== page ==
For clownfish, the coral that they host is more than just a home, it’s their food. Clownfish eat the parasites and leftovers from other fish that come to feed on their tentacles. This makes clownfish one of the only clownfish species in which both sexes can reproduce sexually or asexually. Clownfishes are good for protection for hammer coral because they won’t let any other fish near them when they’re hosting it.
This blog post will discuss how these two species benefit each other and what you need to know about Clownfish hosting hammer coral if you want to keep them as pets!
- Common Clownfish Behavior You Need To Know – Do They Fight?
- How Many Clownfish Can You Have In A Tank.
Are Hammer Corals Easy To Care For?
The hammer coral is a somewhat tricky species to keep alive. Because of their large and fragile polyps, the need for stable water parameters, moderate water flow, frequent feedings, and the requirement to test for and maintain calcium levels over 400ppm, these magnificent corals fall into the intermediate care category.
Proper Tank Conditions For Hammer Corals
In a saltwater aquarium, caring for Hammer corals necessitates a modest degree of expertise. Euphyllia Ancora, like most other coral species, requires steady reef tank water conditions, is sensitive to practically any quantity of copper in the water, and is intolerant of significant fluctuations in water quality.
Where Do You Put A Hammer Coral In An Aquarium?
When it comes to the appropriate positioning in your tank, this coral species isn’t fussy. The key would be to stay away from the extremes. Avoid excessively bright regions or have too strong currents, as well as areas that are too dark or have too weak winds.
How Much Light Does A Hammer Coral Need?
Hammer corals require only a moderate quantity of light for photosynthesis and can thrive in the middle of your aquarium. For most tanks, almost any reef LED illumination should be enough.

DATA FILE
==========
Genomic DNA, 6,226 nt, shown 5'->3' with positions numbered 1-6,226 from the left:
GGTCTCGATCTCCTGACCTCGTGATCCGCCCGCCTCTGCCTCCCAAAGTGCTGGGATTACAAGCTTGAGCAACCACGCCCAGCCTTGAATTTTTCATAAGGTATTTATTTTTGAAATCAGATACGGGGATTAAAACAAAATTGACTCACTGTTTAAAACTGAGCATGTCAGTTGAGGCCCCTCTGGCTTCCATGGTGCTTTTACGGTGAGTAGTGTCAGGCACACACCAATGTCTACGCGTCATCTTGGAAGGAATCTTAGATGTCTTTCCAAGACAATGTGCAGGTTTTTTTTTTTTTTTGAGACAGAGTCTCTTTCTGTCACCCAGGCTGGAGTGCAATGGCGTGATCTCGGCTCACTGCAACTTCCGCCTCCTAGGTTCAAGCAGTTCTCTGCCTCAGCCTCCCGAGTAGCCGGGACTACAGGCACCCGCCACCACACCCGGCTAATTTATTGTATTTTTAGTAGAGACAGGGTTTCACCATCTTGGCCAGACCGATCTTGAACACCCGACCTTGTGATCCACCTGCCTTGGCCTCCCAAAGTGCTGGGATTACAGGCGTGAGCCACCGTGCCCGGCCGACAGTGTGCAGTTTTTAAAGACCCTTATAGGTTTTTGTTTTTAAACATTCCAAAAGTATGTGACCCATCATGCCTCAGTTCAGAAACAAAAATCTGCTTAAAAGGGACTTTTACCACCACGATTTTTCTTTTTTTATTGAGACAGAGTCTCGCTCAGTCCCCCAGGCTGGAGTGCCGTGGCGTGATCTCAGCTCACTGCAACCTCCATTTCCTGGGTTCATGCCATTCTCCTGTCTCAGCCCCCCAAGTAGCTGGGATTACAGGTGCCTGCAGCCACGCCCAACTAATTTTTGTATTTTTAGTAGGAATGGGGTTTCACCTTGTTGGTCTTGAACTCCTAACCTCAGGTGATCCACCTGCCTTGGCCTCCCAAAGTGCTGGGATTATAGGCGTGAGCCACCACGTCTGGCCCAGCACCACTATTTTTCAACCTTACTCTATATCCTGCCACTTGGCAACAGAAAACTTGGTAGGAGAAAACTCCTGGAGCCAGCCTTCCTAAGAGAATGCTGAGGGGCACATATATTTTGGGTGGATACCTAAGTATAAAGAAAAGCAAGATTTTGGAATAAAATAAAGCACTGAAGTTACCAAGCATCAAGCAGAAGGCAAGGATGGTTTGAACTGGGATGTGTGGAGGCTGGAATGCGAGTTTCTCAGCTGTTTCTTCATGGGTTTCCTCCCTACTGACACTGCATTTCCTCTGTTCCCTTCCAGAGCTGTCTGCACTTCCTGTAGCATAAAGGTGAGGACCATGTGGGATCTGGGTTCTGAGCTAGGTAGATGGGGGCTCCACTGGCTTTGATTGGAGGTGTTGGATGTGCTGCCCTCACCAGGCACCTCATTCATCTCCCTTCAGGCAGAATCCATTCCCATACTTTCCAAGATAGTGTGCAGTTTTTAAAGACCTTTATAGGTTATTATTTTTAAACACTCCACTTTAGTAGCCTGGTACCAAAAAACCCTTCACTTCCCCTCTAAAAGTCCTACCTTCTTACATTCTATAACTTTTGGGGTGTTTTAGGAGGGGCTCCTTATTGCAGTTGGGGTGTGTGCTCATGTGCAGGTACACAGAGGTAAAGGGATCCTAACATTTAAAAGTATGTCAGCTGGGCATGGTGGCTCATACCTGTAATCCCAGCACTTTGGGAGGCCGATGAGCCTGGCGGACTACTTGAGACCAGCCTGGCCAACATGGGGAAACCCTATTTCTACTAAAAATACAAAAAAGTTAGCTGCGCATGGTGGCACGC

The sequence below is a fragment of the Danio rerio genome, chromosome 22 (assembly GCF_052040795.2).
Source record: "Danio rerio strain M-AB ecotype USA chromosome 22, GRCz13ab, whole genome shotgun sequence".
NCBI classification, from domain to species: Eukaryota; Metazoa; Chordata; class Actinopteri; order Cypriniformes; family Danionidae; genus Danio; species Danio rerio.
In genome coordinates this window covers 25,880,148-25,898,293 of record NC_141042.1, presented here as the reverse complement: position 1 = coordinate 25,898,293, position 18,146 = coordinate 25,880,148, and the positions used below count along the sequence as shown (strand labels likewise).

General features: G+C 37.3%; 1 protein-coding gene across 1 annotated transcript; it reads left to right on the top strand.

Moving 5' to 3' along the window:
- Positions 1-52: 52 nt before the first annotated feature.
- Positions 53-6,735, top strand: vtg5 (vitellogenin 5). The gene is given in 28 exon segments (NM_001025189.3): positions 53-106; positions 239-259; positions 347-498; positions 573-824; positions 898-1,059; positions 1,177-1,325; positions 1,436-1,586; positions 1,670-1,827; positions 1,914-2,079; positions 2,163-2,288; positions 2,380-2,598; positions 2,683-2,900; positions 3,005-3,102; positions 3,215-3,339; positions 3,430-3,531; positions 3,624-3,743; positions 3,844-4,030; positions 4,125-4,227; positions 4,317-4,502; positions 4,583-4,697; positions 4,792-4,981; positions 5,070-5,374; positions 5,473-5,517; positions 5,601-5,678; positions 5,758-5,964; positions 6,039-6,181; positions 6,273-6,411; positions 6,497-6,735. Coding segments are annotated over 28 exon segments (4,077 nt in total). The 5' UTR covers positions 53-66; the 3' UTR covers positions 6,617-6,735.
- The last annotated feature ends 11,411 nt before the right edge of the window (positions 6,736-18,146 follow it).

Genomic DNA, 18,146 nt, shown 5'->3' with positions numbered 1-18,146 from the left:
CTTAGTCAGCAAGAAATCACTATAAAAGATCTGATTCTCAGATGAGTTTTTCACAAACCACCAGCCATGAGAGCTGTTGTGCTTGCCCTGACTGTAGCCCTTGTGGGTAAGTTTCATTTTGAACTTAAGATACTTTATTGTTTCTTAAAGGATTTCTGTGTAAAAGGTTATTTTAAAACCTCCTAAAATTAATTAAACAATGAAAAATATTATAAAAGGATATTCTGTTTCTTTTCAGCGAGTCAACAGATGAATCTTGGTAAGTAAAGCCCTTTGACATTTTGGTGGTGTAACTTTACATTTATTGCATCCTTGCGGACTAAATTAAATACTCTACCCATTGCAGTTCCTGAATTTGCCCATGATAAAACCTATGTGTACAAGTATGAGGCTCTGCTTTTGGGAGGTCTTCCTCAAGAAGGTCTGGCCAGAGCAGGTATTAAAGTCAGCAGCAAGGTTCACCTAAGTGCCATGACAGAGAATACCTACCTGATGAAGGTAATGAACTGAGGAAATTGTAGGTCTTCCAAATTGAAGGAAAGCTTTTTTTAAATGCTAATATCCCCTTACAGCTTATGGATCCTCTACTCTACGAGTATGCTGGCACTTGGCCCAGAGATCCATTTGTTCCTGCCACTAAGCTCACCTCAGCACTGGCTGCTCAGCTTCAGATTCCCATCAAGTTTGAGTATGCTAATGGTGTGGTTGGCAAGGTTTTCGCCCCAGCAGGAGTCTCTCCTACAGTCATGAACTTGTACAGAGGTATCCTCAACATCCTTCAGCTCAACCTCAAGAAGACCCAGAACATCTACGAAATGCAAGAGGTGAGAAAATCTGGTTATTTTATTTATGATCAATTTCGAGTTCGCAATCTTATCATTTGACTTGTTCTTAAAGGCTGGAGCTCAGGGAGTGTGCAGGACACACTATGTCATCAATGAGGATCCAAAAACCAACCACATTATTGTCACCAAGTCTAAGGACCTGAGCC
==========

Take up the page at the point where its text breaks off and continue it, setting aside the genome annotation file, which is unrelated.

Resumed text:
The trick is to keep the flow moderate. Consider the three bears and goldilocks. It’s just perfect, not too much, not too little. The polyps should swing with the stream, but not so excessively that their skeleton is continuously twisted over. In the worst-case scenario, too much flow will rupture the polyps, preventing them from extending in the first place (best case). As a result, please don’t allow them too much freedom.
Compatibility of Hammer Coral And Clownfish
The hammer coral is an aggressive coral species with sweeping tentacles that will assault its neighbours. On the end of a specialized polyp that can reach several inches from the coral’s body are stinging nematocysts (similar to an anemone’s sting). The sweeper tentacles are powerful and will chemically burn any corals in their vicinity.
As a general guideline, allow your hammer coral plenty of area to develop, as well as to protect them from causing any problems.
Feeding The Hammer Coral
Corals are all living creatures. Animals have one thing in common: they all want to consume stuff. The hammer coral is no exception–though, unlike some other LPS species, Euphyllia Ancora is not a voracious feeder. Hammer corals are more reserved eaters who would benefit from the addition of meaty marine food such as Mysis shrimp on a regular basis.